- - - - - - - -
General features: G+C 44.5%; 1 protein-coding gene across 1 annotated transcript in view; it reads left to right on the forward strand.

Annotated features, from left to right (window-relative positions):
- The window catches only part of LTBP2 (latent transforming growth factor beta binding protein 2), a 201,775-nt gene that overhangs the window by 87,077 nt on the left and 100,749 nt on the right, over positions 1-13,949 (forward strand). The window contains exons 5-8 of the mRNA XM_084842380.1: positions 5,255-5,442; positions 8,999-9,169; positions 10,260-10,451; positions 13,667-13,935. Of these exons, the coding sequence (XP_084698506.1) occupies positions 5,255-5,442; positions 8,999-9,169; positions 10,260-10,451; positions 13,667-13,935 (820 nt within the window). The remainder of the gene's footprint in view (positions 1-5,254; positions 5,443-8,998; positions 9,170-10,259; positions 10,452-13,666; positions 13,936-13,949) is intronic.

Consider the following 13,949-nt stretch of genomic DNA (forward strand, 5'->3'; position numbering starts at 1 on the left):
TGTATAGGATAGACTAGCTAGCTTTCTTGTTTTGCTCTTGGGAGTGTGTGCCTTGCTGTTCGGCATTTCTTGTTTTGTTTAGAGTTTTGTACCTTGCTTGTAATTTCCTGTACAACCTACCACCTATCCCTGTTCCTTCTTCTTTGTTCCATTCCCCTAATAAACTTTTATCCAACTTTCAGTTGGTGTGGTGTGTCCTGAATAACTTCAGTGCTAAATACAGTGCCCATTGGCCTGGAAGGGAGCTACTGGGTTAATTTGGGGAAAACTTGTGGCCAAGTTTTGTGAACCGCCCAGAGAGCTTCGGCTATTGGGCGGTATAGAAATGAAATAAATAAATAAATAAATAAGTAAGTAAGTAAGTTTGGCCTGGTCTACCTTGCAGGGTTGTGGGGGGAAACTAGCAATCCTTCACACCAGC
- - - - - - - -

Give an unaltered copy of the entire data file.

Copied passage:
General features: G+C 44.5%; 1 protein-coding gene across 1 annotated transcript in view; it reads left to right on the forward strand.

Annotated features, from left to right (window-relative positions):
- The window catches only part of LTBP2 (latent transforming growth factor beta binding protein 2), a 201,775-nt gene that overhangs the window by 87,077 nt on the left and 100,749 nt on the right, over positions 1-13,949 (forward strand). The window contains exons 5-8 of the mRNA XM_084842380.1: positions 5,255-5,442; positions 8,999-9,169; positions 10,260-10,451; positions 13,667-13,935. Of these exons, the coding sequence (XP_084698506.1) occupies positions 5,255-5,442; positions 8,999-9,169; positions 10,260-10,451; positions 13,667-13,935 (820 nt within the window). The remainder of the gene's footprint in view (positions 1-5,254; positions 5,443-8,998; positions 9,170-10,259; positions 10,452-13,666; positions 13,936-13,949) is intronic.

Consider the following 13,949-nt stretch of genomic DNA (forward strand, 5'->3'; position numbering starts at 1 on the left):
TGTATAGGATAGACTAGCTAGCTTTCTTGTTTTGCTCTTGGGAGTGTGTGCCTTGCTGTTCGGCATTTCTTGTTTTGTTTAGAGTTTTGTACCTTGCTTGTAATTTCCTGTACAACCTACCACCTATCCCTGTTCCTTCTTCTTTGTTCCATTCCCCTAATAAACTTTTATCCAACTTTCAGTTGGTGTGGTGTGTCCTGAATAACTTCAGTGCTAAATACAGTGCCCATTGGCCTGGAAGGGAGCTACTGGGTTAATTTGGGGAAAACTTGTGGCCAAGTTTTGTGAACCGCCCAGAGAGCTTCGGCTATTGGGCGGTATAGAAATGAAATAAATAAATAAATAAATAAGTAAGTAAGTAAGTTTGGCCTGGTCTACCTTGCAGGGTTGTGGGGGGAAACTAGCAATCCTTCACACCAGC